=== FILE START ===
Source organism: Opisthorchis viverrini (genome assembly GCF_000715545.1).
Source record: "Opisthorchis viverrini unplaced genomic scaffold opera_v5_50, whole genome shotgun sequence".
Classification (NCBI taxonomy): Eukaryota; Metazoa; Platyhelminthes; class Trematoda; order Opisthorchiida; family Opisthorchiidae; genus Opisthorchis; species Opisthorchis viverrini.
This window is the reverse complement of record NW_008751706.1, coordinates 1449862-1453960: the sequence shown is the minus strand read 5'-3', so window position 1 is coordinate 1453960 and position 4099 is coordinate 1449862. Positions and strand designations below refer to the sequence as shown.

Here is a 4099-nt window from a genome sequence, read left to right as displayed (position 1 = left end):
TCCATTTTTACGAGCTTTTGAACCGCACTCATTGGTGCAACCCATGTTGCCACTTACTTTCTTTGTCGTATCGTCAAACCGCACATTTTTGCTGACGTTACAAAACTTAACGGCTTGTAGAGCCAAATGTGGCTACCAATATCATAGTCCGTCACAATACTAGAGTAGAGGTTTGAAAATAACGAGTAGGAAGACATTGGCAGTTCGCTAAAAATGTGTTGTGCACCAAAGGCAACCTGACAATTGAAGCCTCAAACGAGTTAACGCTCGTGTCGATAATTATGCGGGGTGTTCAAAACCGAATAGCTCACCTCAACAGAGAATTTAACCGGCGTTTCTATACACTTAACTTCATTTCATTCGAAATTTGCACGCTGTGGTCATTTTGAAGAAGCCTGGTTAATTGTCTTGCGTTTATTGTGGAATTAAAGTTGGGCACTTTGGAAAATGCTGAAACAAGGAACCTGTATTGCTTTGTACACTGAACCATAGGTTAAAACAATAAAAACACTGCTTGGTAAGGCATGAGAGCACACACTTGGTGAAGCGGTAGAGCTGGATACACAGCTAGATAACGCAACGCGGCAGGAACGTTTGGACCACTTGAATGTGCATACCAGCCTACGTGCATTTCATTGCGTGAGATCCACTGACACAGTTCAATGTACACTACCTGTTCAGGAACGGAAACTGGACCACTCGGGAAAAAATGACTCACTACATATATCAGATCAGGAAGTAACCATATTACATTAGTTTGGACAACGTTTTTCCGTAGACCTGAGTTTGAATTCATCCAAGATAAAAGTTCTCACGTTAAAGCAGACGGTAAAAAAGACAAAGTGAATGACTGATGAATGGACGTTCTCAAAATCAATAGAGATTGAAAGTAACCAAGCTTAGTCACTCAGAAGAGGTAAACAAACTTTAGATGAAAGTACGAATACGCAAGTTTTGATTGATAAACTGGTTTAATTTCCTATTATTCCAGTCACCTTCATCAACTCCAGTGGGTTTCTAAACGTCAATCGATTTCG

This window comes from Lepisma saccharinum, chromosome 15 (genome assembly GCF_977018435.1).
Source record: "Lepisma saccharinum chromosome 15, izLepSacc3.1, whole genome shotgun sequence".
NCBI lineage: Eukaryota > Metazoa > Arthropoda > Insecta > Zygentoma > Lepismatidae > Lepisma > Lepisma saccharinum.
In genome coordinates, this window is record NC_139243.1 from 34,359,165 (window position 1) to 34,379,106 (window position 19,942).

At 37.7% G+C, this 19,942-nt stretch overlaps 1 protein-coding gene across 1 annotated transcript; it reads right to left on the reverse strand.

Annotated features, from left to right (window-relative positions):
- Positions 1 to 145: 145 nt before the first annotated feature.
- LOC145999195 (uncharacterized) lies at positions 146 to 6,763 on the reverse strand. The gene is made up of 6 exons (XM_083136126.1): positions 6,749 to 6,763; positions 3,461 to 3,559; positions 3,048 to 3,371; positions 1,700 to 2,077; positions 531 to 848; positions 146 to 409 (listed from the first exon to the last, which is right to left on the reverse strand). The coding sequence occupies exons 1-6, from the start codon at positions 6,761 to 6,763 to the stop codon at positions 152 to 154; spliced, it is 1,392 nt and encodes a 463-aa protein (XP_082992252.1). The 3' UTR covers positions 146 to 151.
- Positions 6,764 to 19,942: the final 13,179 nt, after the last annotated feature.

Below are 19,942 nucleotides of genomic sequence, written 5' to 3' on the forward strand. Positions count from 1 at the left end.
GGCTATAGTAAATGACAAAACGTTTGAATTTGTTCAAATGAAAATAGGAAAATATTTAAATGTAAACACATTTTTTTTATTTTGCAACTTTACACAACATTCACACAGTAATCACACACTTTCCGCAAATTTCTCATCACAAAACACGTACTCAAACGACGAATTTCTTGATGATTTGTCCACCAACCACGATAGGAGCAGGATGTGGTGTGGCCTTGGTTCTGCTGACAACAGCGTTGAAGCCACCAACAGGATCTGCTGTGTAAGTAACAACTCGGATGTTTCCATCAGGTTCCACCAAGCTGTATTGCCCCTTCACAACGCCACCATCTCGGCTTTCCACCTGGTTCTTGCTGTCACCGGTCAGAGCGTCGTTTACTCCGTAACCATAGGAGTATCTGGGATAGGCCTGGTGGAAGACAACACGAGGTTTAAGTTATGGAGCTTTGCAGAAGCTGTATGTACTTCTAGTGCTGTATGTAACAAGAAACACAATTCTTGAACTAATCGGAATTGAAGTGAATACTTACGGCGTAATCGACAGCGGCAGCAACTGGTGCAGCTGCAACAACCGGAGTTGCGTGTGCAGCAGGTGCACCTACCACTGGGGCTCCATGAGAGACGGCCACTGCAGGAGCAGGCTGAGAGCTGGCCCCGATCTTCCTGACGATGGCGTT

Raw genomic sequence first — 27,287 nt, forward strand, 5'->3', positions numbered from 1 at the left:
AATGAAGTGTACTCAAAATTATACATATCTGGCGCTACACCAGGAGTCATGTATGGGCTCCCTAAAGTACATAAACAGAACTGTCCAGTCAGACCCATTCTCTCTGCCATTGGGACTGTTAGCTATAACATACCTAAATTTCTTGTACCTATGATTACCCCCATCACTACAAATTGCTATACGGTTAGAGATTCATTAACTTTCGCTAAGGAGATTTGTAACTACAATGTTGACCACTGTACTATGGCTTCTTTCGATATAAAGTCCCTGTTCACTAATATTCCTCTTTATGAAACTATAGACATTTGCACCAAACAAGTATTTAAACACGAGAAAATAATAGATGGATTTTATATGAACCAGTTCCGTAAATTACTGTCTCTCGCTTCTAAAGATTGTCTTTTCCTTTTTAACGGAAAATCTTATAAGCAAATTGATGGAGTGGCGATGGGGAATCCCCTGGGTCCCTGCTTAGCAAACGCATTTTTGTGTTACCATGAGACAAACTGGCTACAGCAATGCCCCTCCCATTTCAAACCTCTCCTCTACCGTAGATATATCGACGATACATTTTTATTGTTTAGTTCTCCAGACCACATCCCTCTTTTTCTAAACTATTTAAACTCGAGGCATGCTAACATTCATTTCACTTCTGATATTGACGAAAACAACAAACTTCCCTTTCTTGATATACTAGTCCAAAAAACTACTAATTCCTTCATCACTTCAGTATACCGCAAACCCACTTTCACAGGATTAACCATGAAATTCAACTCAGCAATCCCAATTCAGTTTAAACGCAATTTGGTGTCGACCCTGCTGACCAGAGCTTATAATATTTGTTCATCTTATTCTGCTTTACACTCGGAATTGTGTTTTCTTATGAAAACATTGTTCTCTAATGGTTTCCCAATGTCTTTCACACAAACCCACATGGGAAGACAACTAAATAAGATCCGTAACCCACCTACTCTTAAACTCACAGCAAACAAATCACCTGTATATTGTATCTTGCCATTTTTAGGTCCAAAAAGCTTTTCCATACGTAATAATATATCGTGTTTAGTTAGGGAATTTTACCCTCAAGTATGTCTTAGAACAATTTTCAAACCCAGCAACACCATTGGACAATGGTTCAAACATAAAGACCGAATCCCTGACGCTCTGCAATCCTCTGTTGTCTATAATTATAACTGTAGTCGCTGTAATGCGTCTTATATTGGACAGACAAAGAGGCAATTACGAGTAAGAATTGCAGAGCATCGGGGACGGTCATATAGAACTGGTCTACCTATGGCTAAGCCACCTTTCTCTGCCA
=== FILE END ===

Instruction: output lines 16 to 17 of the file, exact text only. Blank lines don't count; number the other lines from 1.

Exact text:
Below are 19,942 nucleotides of genomic sequence, written 5' to 3' on the forward strand. Positions count from 1 at the left end.
GGCTATAGTAAATGACAAAACGTTTGAATTTGTTCAAATGAAAATAGGAAAATATTTAAATGTAAACACATTTTTTTTATTTTGCAACTTTACACAACATTCACACAGTAATCACACACTTTCCGCAAATTTCTCATCACAAAACACGTACTCAAACGACGAATTTCTTGATGATTTGTCCACCAACCACGATAGGAGCAGGATGTGGTGTGGCCTTGGTTCTGCTGACAACAGCGTTGAAGCCACCAACAGGATCTGCTGTGTAAGTAACAACTCGGATGTTTCCATCAGGTTCCACCAAGCTGTATTGCCCCTTCACAACGCCACCATCTCGGCTTTCCACCTGGTTCTTGCTGTCACCGGTCAGAGCGTCGTTTACTCCGTAACCATAGGAGTATCTGGGATAGGCCTGGTGGAAGACAACACGAGGTTTAAGTTATGGAGCTTTGCAGAAGCTGTATGTACTTCTAGTGCTGTATGTAACAAGAAACACAATTCTTGAACTAATCGGAATTGAAGTGAATACTTACGGCGTAATCGACAGCGGCAGCAACTGGTGCAGCTGCAACAACCGGAGTTGCGTGTGCAGCAGGTGCACCTACCACTGGGGCTCCATGAGAGACGGCCACTGCAGGAGCAGGCTGAGAGCTGGCCCCGATCTTCCTGACGATGGCGTT